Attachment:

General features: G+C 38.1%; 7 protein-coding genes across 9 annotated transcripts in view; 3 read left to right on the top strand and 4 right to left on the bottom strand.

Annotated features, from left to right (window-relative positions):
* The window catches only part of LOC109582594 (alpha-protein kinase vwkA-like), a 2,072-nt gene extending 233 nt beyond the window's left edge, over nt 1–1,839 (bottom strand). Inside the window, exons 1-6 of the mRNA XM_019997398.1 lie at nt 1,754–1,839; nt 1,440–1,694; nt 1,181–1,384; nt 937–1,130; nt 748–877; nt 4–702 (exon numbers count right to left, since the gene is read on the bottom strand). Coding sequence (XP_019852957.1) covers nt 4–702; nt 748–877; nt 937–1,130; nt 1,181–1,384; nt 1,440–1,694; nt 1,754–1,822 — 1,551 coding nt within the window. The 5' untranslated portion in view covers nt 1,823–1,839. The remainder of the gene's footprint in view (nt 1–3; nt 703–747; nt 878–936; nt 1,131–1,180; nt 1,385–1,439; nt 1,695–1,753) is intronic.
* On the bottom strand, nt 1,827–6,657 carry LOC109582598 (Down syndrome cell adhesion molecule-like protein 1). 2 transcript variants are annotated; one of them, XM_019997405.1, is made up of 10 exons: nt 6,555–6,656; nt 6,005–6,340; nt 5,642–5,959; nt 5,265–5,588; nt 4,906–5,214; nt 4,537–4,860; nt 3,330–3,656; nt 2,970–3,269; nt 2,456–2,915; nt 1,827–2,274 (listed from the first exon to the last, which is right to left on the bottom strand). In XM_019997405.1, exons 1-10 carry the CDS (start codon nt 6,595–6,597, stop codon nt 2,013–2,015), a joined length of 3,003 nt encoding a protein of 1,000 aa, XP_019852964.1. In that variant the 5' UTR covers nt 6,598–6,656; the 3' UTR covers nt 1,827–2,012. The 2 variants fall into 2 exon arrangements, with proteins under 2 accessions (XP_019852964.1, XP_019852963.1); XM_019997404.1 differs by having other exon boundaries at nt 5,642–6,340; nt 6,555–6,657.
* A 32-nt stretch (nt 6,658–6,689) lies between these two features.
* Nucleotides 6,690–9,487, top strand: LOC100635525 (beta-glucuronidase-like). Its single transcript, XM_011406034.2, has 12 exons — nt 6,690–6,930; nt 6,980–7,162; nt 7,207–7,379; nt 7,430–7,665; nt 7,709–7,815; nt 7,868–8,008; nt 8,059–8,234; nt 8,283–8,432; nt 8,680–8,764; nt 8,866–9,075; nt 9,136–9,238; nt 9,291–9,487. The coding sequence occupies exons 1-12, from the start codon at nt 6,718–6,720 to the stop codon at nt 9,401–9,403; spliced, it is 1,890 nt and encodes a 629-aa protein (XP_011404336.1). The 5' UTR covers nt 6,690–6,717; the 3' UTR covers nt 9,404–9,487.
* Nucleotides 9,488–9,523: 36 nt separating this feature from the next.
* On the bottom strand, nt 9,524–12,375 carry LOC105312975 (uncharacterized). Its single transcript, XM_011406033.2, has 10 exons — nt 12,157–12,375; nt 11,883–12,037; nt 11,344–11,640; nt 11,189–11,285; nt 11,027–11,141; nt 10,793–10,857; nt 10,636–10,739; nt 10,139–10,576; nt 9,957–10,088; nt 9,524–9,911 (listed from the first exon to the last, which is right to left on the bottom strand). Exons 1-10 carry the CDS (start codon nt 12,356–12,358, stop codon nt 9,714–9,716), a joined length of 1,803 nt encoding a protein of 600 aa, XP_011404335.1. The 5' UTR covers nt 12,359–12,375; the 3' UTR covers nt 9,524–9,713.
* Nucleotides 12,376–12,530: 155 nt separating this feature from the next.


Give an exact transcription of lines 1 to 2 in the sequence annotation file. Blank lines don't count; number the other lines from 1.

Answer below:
General features: G+C 38.1%; 7 protein-coding genes across 9 annotated transcripts in view; 3 read left to right on the top strand and 4 right to left on the bottom strand.

Annotated features, from left to right (window-relative positions):